Fermin Irigoyen, professor of speech communication, is the executive producer and director behind the documentary “Brothers.” It will be showcased on Weds. Sept. 27 from 1-3 p.m. in Skyline’s main theater.
The documentary will highlight the special bond that brothers share, and is much less media targeted as other relationships have been. There are 10 participants in the documentary, including Irigoyen’s brother and two nephews. Irigoyen’s brother, Bernard, was the inspiration behind the documentary but no action in regard to making the film was made until after the birth of his second nephew, Eben. Irigoyen and his brother are five and a half years apart, but he says they are very close.
“There are certain things in life I’ve always wanted to do, making a documentary was one of them.” Irigoyen said. “One thing I wanted to do was lend a voice for brothers.”
Irigoyen found participants from a couple different places. He put out a listing on Craig’s List but had unfavorable results.
“I wasn’t finding what I was looking for,” Irigoyen said. “Most of the brothers were 12 and 13 with stage mothers.”
Irigoyen did find one set of brothers on Craig’s List, Dusty and Tanner, who are in their 30s.
Another set of brothers who are in the film are former Skyline students of Irigoyen’s.
Irigoyen said it was nice to see other perspectives of brothers. Some of the brothers he interviewed for the documentary used to argue and fight or disagree, which was quite different from the experience he had with his own brother.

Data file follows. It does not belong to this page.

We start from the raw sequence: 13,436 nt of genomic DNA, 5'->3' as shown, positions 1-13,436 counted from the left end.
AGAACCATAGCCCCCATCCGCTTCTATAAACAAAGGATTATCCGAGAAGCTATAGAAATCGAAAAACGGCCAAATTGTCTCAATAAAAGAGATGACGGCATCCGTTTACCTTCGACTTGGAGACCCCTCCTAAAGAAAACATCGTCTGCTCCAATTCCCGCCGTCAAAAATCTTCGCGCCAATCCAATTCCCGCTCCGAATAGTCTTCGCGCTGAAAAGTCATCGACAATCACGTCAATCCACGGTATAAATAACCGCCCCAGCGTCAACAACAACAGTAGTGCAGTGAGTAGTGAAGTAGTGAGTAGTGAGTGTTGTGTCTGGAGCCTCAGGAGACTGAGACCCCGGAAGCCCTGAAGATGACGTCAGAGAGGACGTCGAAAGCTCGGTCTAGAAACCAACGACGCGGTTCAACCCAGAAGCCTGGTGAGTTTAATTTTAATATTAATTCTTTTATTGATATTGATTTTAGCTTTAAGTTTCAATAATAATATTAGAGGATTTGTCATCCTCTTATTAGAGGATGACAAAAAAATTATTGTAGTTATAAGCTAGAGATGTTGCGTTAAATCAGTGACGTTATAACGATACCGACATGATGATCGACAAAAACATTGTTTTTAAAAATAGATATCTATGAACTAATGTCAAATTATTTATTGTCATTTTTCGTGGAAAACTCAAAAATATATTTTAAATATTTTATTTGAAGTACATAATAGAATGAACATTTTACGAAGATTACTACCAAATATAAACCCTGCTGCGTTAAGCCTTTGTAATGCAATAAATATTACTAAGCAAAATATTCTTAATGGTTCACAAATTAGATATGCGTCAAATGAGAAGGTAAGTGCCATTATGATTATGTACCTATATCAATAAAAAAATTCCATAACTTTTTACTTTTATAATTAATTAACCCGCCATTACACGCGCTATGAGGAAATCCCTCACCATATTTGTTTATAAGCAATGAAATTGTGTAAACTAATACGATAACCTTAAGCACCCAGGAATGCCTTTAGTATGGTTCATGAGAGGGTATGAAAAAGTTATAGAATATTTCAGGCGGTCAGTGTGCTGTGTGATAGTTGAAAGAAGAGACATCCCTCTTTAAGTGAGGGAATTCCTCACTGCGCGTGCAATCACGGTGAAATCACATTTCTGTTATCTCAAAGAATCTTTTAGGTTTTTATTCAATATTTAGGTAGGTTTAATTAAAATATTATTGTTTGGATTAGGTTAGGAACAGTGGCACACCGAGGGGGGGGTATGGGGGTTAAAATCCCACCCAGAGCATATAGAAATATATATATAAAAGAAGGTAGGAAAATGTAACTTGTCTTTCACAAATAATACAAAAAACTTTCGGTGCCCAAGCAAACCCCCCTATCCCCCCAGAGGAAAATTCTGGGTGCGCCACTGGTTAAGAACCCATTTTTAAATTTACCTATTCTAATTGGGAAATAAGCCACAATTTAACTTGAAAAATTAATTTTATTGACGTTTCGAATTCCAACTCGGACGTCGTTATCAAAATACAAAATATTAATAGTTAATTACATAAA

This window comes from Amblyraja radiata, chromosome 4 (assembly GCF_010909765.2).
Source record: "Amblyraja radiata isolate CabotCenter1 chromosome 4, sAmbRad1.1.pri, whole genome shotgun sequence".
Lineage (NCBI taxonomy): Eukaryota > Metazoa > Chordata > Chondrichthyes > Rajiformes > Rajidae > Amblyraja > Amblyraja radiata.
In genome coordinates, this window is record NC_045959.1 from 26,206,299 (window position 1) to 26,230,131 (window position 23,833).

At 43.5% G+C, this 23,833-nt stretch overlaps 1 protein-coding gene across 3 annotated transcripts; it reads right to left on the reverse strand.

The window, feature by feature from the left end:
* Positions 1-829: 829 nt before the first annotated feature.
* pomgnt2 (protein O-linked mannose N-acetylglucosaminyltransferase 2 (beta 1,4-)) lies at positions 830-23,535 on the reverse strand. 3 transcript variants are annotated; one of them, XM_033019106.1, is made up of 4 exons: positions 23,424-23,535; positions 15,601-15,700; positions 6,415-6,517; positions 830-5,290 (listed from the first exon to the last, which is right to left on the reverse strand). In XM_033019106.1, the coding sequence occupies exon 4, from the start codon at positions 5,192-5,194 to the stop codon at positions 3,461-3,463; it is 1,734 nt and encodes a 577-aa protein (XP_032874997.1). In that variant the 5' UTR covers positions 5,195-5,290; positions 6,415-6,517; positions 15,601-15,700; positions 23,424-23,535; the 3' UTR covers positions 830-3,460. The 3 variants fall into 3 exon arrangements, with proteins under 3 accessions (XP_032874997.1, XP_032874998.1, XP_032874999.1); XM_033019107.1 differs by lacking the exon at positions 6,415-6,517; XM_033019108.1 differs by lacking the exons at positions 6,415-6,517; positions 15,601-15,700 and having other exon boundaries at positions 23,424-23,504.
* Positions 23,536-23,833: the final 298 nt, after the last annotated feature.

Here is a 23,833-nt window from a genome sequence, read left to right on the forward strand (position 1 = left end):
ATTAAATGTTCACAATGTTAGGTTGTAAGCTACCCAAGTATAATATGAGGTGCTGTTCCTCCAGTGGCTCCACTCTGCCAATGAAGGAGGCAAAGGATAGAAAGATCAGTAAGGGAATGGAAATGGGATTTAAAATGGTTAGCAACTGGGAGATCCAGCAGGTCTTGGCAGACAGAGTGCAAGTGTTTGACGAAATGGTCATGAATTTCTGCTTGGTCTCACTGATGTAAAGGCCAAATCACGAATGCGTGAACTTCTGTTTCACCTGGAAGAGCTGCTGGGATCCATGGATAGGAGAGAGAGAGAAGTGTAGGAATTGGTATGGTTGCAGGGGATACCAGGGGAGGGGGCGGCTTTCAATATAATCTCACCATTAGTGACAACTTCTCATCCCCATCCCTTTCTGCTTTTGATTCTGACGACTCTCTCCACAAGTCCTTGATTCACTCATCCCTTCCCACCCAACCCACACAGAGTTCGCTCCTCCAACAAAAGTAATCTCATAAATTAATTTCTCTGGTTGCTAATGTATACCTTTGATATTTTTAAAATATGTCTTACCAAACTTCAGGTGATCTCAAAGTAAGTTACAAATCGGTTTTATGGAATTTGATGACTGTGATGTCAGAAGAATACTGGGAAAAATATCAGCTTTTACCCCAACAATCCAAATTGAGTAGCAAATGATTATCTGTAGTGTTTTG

The documentary was shown for the participants about two weeks after they were finished. The audience included all the brothers featured in the documentary and people involved in the making of it, like the editing team. Irigoyen was more nervous about this audience’s reaction than any other audience that would view the documentary.
“Going through it we gained a certain bond, a certain trust,” Irigoyen said. “I didn’t want to break that bond. The reaction to it was very positive. I was able to look at the audience the entire time they were watching it. I didn’t have to look at the screen to know what was going on.”
Irigoyen isn’t nervous about the screening at Skyline and says he is really interested in seeing what the community thinks about his work.
This is Irigoyen’s first documentary and he took classes at New York University to prepare for making it.
“The crazy thing is [at NYU] we’d make maybe five minute videos, this documentary is 52 minutes,” Irigoyen said. “We had approximately 24 hours of raw footage.”
It took Irigoyen a little over a year to complete the whole documentary and in that time his brother never knew exactly what Irigoyen was doing. Irigoyen said that it was easy to keep it a secret from his brother because his brother lived in Chicago. Irigoyen went to Chicago and filmed a lot of his brother’s family for the documentary.
“The hardest part for was the introduction,” Irigoyen said. “It was the most emotional for me.” The introduction was about Irigoyen and his brother.
When making the documentary, Irigoyen noticed that travel was something a lot of the brothers had in common. A lot of the siblings shared experiences of traveling with their brother where they built a stronger bond and still share memories about that time.
Irigoyen wants everyone to check out his film for the simply because it’s just a nice escape from other kinds of entertainment.
“Give it a shot, take a look,” Irigoyen said. “It’s not controversial, no one dies, it’s just nice.”